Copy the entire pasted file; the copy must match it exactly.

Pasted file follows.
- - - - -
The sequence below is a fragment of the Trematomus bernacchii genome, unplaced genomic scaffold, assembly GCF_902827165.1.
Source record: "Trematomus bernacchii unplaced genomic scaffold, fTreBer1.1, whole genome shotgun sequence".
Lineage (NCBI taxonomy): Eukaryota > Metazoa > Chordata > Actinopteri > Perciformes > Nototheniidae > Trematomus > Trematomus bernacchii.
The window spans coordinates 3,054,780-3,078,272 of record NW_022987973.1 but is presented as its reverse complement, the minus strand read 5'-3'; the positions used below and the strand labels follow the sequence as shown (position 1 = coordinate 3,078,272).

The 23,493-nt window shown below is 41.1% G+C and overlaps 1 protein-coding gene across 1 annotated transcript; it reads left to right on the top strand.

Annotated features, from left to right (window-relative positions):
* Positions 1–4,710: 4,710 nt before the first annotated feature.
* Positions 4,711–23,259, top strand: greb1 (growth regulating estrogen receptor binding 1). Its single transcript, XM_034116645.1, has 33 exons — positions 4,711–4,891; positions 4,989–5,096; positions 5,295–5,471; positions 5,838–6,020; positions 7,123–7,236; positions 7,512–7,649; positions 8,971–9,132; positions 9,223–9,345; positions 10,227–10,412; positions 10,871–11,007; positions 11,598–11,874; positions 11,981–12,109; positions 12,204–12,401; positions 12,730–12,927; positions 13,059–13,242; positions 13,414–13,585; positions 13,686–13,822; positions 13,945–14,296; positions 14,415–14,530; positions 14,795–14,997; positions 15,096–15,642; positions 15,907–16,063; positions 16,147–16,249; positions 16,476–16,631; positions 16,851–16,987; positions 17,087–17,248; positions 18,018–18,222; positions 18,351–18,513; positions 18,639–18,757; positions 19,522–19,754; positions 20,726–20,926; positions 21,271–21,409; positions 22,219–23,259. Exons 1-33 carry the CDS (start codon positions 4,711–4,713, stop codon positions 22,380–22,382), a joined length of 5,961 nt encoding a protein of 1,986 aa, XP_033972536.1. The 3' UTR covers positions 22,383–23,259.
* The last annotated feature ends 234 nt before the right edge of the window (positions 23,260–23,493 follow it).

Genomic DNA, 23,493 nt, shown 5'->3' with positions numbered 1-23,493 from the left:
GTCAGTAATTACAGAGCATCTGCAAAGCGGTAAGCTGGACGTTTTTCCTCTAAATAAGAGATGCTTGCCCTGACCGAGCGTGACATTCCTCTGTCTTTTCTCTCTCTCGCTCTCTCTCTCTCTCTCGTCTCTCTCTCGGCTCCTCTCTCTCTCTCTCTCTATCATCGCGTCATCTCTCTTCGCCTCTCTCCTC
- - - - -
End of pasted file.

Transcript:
The sequence below is a fragment of the Trematomus bernacchii genome, unplaced genomic scaffold, assembly GCF_902827165.1.
Source record: "Trematomus bernacchii unplaced genomic scaffold, fTreBer1.1, whole genome shotgun sequence".
Lineage (NCBI taxonomy): Eukaryota > Metazoa > Chordata > Actinopteri > Perciformes > Nototheniidae > Trematomus > Trematomus bernacchii.
The window spans coordinates 3,054,780-3,078,272 of record NW_022987973.1 but is presented as its reverse complement, the minus strand read 5'-3'; the positions used below and the strand labels follow the sequence as shown (position 1 = coordinate 3,078,272).

The 23,493-nt window shown below is 41.1% G+C and overlaps 1 protein-coding gene across 1 annotated transcript; it reads left to right on the top strand.

Annotated features, from left to right (window-relative positions):
* Positions 1–4,710: 4,710 nt before the first annotated feature.
* Positions 4,711–23,259, top strand: greb1 (growth regulating estrogen receptor binding 1). Its single transcript, XM_034116645.1, has 33 exons — positions 4,711–4,891; positions 4,989–5,096; positions 5,295–5,471; positions 5,838–6,020; positions 7,123–7,236; positions 7,512–7,649; positions 8,971–9,132; positions 9,223–9,345; positions 10,227–10,412; positions 10,871–11,007; positions 11,598–11,874; positions 11,981–12,109; positions 12,204–12,401; positions 12,730–12,927; positions 13,059–13,242; positions 13,414–13,585; positions 13,686–13,822; positions 13,945–14,296; positions 14,415–14,530; positions 14,795–14,997; positions 15,096–15,642; positions 15,907–16,063; positions 16,147–16,249; positions 16,476–16,631; positions 16,851–16,987; positions 17,087–17,248; positions 18,018–18,222; positions 18,351–18,513; positions 18,639–18,757; positions 19,522–19,754; positions 20,726–20,926; positions 21,271–21,409; positions 22,219–23,259. Exons 1-33 carry the CDS (start codon positions 4,711–4,713, stop codon positions 22,380–22,382), a joined length of 5,961 nt encoding a protein of 1,986 aa, XP_033972536.1. The 3' UTR covers positions 22,383–23,259.
* The last annotated feature ends 234 nt before the right edge of the window (positions 23,260–23,493 follow it).

Genomic DNA, 23,493 nt, shown 5'->3' with positions numbered 1-23,493 from the left:
GTCAGTAATTACAGAGCATCTGCAAAGCGGTAAGCTGGACGTTTTTCCTCTAAATAAGAGATGCTTGCCCTGACCGAGCGTGACATTCCTCTGTCTTTTCTCTCTCTCGCTCTCTCTCTCTCTCTCGTCTCTCTCTCGGCTCCTCTCTCTCTCTCTCTCTATCATCGCGTCATCTCTCTTCGCCTCTCTCCTC